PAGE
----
In a major new study, researchers used Nightingale’s high-throughput NMR-based assay to measure 225 metabolites (including detailed lipid and lipoprotein particle profiles), for 4662 individuals (within the China Kadoorie Biobank) at risk of a heart attack (incident myocardial infarction) and stroke (ischemic stroke and intracerebral hemorrhage). This study aimed to further the molecular understanding of different manifestations of cardiovascular disease.
Results showed that concentrations of very low-density lipoproteins (not detected in current cholesterol tests) were as strongly associated with the risk of myocardial infarction and ischemic stroke as low-density lipoprotein (LDL) particles. This major finding challenges the accepted view that lipids are a risk factor for myocardial infarction but only a weak predictor for ischemic stroke. Surprisingly, none of 61 NMR-quantified measurements of lipoprotein particle concentrations, compositions, size or apolipoproteins were found to associate with intracerebral hemorrhage. Another novel finding was that triglycerides in high-density lipoproteins were found to associate with an increased risk of myocardial infarction. This is important as there has been conflicting evidence about the causal effect of high-density lipoprotein cholesterol (also dubbed “good cholesterol”) on CVD risk.
Overall, concentrations of very low-density lipoproteins and remnant cholesterol were found to be more strongly associated with CVD risk than LDL-C levels, reinforcing recent large-scale Mendelian randomization studies that concluded remnant cholesterol in very low-density lipoproteins may play a key role in the development of CVD. GlycA (a well-reported NMR-signal that marks inflammation) was found to strongly associate with myocardial infarction, ischemic stroke and intracerebral hemorrhage risk, suggesting that inflammatory pathways underpin the development of all three vascular diseases. [1, 2]
Major findings like these suggest that the future focus of drug treatments for cardiovascular disease types could go beyond focusing on reducing levels of LDL-C by also targeting very low-density lipoproteins, fatty acid composition and triglycerides. Through using NMR-based metabolomics, we can screen populations and biobanks to more accurately assess CVD risk. Nightingale’s high-throughput, affordable and standardized NMR-based metabolomics assay provides detailed measurements of lipids and lipoprotein subclasses. Nightingale’s panel includes lipid concentrations and compositions of 14 lipoprotein subclasses, along with measures of amino acids, glycolysis related metabolites, ketone bodies and fatty acids.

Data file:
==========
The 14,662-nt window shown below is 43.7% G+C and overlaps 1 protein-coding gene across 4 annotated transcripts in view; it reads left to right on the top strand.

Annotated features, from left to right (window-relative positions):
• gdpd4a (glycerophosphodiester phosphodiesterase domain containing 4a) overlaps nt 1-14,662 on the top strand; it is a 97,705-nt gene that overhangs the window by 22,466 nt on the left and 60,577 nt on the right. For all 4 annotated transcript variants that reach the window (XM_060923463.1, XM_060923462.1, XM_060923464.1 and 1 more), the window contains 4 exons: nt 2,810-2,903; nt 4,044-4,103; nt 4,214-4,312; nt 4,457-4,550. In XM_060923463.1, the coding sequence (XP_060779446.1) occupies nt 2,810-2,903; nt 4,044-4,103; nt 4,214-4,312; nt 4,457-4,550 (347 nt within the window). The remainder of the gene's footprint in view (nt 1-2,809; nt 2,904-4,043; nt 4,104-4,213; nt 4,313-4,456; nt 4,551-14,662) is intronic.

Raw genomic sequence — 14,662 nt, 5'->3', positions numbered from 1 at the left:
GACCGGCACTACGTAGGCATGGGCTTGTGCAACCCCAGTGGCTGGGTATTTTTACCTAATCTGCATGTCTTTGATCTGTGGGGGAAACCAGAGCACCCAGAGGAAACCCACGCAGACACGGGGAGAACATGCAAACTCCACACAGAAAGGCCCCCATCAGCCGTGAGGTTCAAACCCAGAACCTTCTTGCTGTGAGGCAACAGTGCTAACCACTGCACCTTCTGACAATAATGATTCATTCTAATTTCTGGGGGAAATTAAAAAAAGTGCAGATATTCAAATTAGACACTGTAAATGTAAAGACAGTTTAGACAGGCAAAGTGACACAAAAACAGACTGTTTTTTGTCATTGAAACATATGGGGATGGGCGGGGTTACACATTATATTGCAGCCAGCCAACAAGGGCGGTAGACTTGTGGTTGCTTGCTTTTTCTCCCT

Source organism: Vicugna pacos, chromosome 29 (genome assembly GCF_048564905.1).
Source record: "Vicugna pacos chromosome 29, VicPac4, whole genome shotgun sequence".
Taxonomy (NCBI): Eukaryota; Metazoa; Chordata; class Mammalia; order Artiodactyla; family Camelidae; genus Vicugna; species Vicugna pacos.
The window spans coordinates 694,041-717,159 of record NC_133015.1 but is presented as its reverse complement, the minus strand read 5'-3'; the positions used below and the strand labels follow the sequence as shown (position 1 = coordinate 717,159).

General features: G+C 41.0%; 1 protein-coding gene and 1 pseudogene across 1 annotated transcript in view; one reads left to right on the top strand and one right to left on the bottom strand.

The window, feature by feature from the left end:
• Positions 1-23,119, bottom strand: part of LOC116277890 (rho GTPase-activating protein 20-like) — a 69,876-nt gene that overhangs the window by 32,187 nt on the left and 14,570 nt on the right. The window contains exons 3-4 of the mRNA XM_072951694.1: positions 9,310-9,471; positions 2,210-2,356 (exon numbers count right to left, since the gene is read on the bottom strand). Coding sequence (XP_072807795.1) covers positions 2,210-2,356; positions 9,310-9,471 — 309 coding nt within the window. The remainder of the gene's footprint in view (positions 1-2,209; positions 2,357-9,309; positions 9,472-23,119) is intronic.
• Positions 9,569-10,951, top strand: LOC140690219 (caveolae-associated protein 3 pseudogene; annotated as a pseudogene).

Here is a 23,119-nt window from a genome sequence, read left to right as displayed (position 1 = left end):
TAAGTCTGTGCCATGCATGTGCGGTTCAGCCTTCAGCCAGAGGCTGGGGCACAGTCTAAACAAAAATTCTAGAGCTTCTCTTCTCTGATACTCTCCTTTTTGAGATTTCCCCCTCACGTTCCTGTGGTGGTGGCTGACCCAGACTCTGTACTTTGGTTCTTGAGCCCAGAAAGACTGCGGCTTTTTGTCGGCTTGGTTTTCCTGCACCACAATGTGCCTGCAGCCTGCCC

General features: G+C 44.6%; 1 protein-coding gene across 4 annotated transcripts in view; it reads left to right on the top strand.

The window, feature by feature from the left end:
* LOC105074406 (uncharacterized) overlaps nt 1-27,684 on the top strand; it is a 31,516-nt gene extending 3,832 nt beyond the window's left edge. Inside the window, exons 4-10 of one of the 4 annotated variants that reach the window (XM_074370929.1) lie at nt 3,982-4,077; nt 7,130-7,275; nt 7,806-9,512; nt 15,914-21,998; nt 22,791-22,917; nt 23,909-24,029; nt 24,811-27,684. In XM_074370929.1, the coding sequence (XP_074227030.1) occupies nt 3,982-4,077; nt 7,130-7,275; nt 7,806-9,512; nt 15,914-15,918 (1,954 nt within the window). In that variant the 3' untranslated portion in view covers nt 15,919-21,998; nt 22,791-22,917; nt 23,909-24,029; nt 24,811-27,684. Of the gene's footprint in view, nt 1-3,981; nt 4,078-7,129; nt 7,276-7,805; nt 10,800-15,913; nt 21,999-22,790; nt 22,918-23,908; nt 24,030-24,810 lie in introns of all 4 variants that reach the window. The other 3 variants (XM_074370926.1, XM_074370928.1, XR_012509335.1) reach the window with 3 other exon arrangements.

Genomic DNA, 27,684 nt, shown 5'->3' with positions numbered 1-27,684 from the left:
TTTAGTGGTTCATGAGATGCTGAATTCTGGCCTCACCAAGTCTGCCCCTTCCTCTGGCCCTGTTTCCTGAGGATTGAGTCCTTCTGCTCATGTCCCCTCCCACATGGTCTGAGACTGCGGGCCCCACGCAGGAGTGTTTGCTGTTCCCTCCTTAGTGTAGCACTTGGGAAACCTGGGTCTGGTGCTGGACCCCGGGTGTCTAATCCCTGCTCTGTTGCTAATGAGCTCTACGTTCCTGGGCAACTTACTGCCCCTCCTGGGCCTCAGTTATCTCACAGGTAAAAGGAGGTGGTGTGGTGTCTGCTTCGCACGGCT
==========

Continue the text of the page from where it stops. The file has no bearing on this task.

An editorial comment in the Journal of Journal of the American College of Cardiology (JACC) makes a strong case for the widespread application of NMR-based lipoprotein and apolipoprotein profiling, it states: “It is time to advance … profiling to meet the high throughput, low cost, and standardization required for potential clinical use. The application of multiomics technologies may pave the way toward redefining CVD risk.” 
Whilst today’s system of assessing CVD risk may seem thorough, a 2009 study found that nearly half of patients admitted to hospital with heart attacks had normal or low LDL levels when measured. Furthermore, most of the individuals that suffer from cardiovascular events within a population are those who do not score highly with current risk estimation tools. This emphasizes the need for more accurate risk evaluation algorithms. Many now agree that routine cholesterol tests are imprecise and better health data is required. One way of improving the information we gather from patients is to measure the size, density, concentrations and compositions of lipoproteins. Nuclear Magnetic Resonance spectroscopy (NMR) offers an effective solution. High-throughput NMR-based metabolomics can be used measure a wide range of circulating metabolites in a patient’s blood, as well as providing detailed measurements of lipids and lipoproteins. By providing physicians with more relevant data, we are closer than ever to redefining CVD risk.
1. Holmes, M. et al. Lipids, Lipoproteins, and Metabolites and Risk of Myocardial Infarction and Stroke. Journal of the American College of Cardiology (2018). 71(6). DOI: 10.1016/j.jacc.2017.12.006
2. O’Riordan, M. Beyond LDL Cholesterol: Lipoprotein Particles Linked With MI and Ischemic Stroke. TCTMD (2018). https://www.tctmd.com/news/beyond-ldl-cholesterol-lipoprotein-particles-linked-mi-and-ischemic-stroke
3. Mayr, M. et al. Cardiovascular Risk Beyond Low-Density Lipoprotein Cholesterol. Journal of the American College of Cardiology (2018). 71(6). DOI: 10.1016/j.jacc.2017.12.040
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